SXGA+ Resolution on the x61t

Discussion in 'Lenovo (IBM)' started by cheesyp18, Jul 4, 2007.

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  1. cheesyp18

    cheesyp18 Pen Pal - Newbie

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    I'm trying to decide between the SXGA+ and the MT/MV with XGA. I did some calculations and I find that the SXGA+ screen offers 144.63 pixels per inch. I currently use a resolution on my desktop that is only 88 ppi, which I am defintely used to.

    Anyway, I just changed my desktop resolution so that its about 142 ppi and damn the text is small. However, I like the space too. The text is just barely big enough that I can read it without squinting or moving closer, but I think my eyes would like me better if text could be a bit larger. I'm all for the extra space, but is there any way in Vista to make the text slightly larger while keeping the nice resolution? I know in browsers you can increase and stuff, but is there an option in Vista that can change font sizes directly in the GUI? If not, I might just have to save my eyes and go with the XGA (the MT doesn't really matter for me though). Thanks!
     
  2. dp22

    dp22 Tablet Fan

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    If you're struggling, get the XGA. When I got the SXGA+ model, it was remarkably smaller than I was used to. However, my eyes adjusted. I should also probably mention that I'm 22, so my eyes are still young. If you've got reading glasses, stick with XGA.

    Oh and if I had to do it all over again... I'd still get the SXGA+.:D
     
  3. hmorgan25

    hmorgan25 Pen Pal - Newbie

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    Sure, you can increase the size of the text in almost anything anymore. windows, outlook, IE, etc.

    Just right click on the desktop, choose properties, "Window Color and Apearance", click advanced, under the "item" pull down, play with those settings, but remember what they were prior to changing them, in case it's not what you wanted.
     
  4. cheesyp18

    cheesyp18 Pen Pal - Newbie

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    I'm also young, 18 in fact. Can the small font actually hurt your eyes? I am nearsighted and my eyes are just starting to stabilize, so I dont want to send my eyes into another tailspin by trying to adjust to minuscule font lol.
     
  5. P8RSON

    P8RSON Scribbler - Standard Member Senior Member

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    High resolution screens and incorrect screen refresh rates will over a period of time hurt your eyes.... just as not taking breaks every 20 minutes or so.

    When I was 18, my eyes were a perfect 20/20.
    Now, some 36 years later, just like my Brother, bad monitor settings have taken their toll... but I'm lucky.. I take care of my eyesight these days... Just as I hope you too will. :)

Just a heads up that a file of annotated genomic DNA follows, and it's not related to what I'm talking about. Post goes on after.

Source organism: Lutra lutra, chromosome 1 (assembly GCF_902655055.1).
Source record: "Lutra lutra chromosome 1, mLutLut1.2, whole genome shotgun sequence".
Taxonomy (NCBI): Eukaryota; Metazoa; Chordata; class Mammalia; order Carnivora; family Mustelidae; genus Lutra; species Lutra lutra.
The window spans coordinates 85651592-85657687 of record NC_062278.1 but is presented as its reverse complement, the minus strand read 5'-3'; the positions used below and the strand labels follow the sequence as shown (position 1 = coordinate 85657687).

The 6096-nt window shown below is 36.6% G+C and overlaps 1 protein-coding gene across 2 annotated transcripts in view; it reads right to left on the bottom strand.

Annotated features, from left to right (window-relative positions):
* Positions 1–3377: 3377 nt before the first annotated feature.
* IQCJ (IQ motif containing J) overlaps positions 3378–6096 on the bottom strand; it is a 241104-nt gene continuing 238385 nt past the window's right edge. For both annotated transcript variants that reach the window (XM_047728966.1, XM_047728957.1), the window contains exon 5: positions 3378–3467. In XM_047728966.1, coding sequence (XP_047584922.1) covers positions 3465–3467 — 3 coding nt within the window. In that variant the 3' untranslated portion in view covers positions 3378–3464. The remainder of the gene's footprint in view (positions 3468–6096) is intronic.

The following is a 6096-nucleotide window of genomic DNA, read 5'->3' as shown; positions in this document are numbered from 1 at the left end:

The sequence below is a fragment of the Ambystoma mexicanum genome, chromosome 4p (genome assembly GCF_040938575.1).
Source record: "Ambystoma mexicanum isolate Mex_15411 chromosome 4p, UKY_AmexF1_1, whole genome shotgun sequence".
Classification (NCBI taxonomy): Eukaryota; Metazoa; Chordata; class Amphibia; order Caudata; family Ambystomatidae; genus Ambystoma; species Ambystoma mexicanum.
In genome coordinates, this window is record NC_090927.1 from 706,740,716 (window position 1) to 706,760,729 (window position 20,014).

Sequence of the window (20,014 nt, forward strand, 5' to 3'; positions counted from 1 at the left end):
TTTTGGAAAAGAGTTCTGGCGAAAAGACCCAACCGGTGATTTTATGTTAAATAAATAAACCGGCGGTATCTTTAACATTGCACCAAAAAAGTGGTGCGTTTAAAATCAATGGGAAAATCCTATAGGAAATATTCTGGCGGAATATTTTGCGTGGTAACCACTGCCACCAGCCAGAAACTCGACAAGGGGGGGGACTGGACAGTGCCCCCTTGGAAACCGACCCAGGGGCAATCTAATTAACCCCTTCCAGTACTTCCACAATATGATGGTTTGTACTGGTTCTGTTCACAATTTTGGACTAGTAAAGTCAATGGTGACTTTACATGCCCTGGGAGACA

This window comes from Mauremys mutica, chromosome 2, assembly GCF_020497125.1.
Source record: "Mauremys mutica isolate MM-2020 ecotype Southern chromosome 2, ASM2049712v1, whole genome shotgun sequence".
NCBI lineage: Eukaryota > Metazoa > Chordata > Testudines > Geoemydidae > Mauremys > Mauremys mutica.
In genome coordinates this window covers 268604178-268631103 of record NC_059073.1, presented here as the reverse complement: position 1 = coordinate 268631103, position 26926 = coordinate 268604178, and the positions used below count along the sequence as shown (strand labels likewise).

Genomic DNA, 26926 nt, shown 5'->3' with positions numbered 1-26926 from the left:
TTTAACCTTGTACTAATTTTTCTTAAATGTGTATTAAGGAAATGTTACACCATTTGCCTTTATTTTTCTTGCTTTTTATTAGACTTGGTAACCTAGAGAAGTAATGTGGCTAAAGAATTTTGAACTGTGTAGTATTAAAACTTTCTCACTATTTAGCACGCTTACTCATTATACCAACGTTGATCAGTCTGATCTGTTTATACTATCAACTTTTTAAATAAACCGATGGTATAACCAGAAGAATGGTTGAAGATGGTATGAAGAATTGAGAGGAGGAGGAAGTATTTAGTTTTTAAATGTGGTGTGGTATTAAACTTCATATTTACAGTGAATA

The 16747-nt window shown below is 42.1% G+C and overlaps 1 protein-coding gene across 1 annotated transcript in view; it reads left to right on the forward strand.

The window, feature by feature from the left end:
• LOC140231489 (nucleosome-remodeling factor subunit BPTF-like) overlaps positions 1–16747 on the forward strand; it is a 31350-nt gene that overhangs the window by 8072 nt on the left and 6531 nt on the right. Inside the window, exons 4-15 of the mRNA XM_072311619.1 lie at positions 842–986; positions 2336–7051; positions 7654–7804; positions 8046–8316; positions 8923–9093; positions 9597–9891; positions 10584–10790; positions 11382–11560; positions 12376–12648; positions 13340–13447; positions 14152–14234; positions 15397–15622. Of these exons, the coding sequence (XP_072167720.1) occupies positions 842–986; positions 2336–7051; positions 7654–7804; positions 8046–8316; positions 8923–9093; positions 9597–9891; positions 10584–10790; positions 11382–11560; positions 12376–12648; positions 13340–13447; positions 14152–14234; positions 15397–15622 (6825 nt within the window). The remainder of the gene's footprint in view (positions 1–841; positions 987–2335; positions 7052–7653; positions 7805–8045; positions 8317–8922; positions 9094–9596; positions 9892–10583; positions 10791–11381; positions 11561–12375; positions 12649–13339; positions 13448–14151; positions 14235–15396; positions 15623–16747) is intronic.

6. xfire

    xfire Pen Pal - Newbie

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    It wasn't bad monitor settings. It is the amount of time spent focusing at a specific focal distance, and deterioration in the muscles that focus, and hardening of the lens. If you had spend all that time reading paper books at a reading desk you would e in the same condition. (Truck drivers get the opposite condition - farsightedness)

    Hey team. Smaller pixels (higher resolution in smaller dispalys:1450*1050*12.1:) provides finer detail in rendering small, legible text. That results in faster reading and higher comprehension. And so does increased brightness and higher contrast. That is why 300dpi laser printing is easier and faster to read than your 96dpi screen.

    There are many controls within Windows and applications to control the size of things on the screens. Text size is essentially independent of the screen resolution.

    Buy the smallest pitch (dpi-dots per inch) printer or monitor you can afford with the size (inches-{8.5*11;12.1 diagonal,etc.}) required for your use of the device.

    The participants in this thread that are choosing the XGA because they don't like the appearance of the SXGA+ are going to sacrifice speed and comprehension in their use of their machines.
     
  7. P8RSON

    P8RSON Scribbler - Standard Member Senior Member

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    I did say
    which equates to the amount of time spent focasing... etc.

    But bad monitor settings do also contribute to eye strain and headaches.
     
  8. xfire

    xfire Pen Pal - Newbie

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    But not vision degradation.

    Myopia and presbyopia (the need for adult onset glasses) comes from aging and vocational specific eye usage.

    My training says eye strain (burning soreness) comes exclusively from glare. I don't know anything specific about headaches.

    Neck aches come from elbow height, not from monitor position, in my catechism.

    I'm optimistic that the X61 tablet scheduled to arrive at my home today will have a glare free, finely detailed screen that I can use in an easychair without any eye strain, using my trifocals. (from too may years at a computer screen: 39)

    By the way, I didn't need glasses at all until I was 35 years old.
     
  9. P8RSON

    P8RSON Scribbler - Standard Member Senior Member

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    Similar to me but some 20yrs. on because I look after them I've not had need to increase the lens. :)
     
  10. Michael-P

    Michael-P Pen Pal - Newbie

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    I think it would be nice, if somebody could post pics from the screnn with different dpi settings...
    personally i only think the mt/mv screen is the better solution because of the price(in Germany),SXGA+ is not really affordable...
     
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